Justin Bieber’s Boyfriend (Don’t judge!)

Culture Shock ft Nindy Kaur – Save the World

What have you been reading, watching, listening to?

By the way, I recently wrote a guest post on the blog, Lipstick and Politics which you can read here.

Boston

I arrived in Boston yesterday. It was a last minute trip, but I’ve been having so much fun in the city! It’s my first time here and it’s pretty cold, but I’ve already done quite a bit of exploring.

Eating at Chutney, an Indian style Chipotle

The Harvard Library

Driving by the Cheers bar

So do you have any recommendations for things to do/places to eat in Boston and Cambridge? I’d love to hear them!

Movie Review: The Hunger Games

Via Google Images

Oh Hunger Games, you had me…until the very end.

Let me back up a bit. I tend to be really nitpicky when it comes to books-turned-movies. So before I saw The Hunger Games in theaters, I mentally prepared myself for all the changes that were likely to be made.

And of course, there were plenty of changes. Such as: the mockingjay pin was given to Katniss by her sister, Prim, rather than the mayor’s daughter, Madge, Katniss’ nails weren’t painted, Peeta’s leg wasn’t amputated, and so on. I was willing to overlook all of these little things because I really enjoyed the enhancements that were made to the film.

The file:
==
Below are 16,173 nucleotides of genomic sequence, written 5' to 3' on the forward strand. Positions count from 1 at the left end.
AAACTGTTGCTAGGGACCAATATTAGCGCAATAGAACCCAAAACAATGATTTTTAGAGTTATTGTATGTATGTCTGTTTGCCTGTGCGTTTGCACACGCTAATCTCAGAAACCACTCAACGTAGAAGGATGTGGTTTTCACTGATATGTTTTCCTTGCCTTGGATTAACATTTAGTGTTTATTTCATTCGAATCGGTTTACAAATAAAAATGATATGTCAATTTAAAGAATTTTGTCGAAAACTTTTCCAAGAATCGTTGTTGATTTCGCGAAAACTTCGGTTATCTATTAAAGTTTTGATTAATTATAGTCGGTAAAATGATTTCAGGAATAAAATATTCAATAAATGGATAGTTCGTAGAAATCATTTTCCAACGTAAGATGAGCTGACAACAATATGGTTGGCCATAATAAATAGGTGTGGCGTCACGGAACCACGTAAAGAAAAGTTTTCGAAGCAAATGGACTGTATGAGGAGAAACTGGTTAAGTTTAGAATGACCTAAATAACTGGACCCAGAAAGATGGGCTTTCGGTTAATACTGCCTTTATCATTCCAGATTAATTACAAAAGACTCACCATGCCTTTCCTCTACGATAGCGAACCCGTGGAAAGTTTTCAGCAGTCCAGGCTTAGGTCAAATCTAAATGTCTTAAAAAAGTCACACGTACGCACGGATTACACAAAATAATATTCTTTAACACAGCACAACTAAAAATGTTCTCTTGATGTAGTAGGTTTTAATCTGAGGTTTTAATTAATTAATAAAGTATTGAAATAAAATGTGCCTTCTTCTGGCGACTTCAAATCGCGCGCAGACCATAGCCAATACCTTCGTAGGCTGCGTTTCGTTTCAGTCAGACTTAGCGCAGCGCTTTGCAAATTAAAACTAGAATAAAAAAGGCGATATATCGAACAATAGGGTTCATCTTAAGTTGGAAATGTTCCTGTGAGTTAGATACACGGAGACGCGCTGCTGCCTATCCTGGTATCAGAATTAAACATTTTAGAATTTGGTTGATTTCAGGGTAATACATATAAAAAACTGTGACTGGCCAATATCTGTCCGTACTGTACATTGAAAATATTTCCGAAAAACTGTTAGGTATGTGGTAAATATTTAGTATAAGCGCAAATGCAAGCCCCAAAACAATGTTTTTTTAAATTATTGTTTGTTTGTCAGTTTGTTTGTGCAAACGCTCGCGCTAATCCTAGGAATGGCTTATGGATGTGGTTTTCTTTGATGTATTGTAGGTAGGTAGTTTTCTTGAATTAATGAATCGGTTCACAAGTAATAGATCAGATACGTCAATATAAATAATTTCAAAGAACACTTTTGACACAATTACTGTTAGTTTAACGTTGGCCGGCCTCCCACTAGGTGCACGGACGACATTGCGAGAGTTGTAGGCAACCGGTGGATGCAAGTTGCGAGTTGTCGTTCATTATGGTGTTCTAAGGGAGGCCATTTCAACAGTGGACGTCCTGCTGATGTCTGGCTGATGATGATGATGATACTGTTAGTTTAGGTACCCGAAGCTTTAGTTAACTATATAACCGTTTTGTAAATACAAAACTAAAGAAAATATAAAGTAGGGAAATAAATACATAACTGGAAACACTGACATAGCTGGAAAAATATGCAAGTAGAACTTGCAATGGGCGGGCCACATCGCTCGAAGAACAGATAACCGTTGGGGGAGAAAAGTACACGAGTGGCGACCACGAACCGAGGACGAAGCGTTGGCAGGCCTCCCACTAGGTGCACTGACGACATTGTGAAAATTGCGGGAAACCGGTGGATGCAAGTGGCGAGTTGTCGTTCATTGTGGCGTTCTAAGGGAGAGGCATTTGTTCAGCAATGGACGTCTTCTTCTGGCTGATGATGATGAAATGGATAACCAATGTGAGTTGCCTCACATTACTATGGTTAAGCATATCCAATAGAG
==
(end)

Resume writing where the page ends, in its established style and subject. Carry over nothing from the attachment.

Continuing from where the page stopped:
The book is told from the point of view of Katniss, but the film gives you a well-rounded look at the Games. You get to see President Snow and Seneca Crane talking, Haymitch convincing sponsors, Ceasar Flickman narrating the Games, and my favorite part, a behind the scenes look at how the Games are produced. I thought these additions were a brilliant idea to give the viewers insight into what is going on outside of the arena, while also making it easier to follow for those that were seeing the movie without reading the book.

My biggest issue with the movie came at the very end. Katniss’s affection for Peeta in the arena was mainly for show, and a way for them to get sponsors and ultimately stay alive. In the book, as they are on the train back to District 12, Peeta, who genuinely cares for Katniss, learns of this deception and betrayal. This was such a crucial part of the book and part of the reason why I quickly started reading Catching Fire. It would have made for an amazing finish to the movie as well, instead of the anti-climactic ending that we got.

As with all the other books-turned movies, The Hunger Games movie did not live up to the book. I liked seeing the Capitol, the ridiculous outfits that everyone wore, and the Games/arena itself. I just wish they had spent a bit more time developing Peeta and Katniss’s relationship as it is central to the trilogy, especially in Catching Fire and Mockingjay.

What did you think of the movie?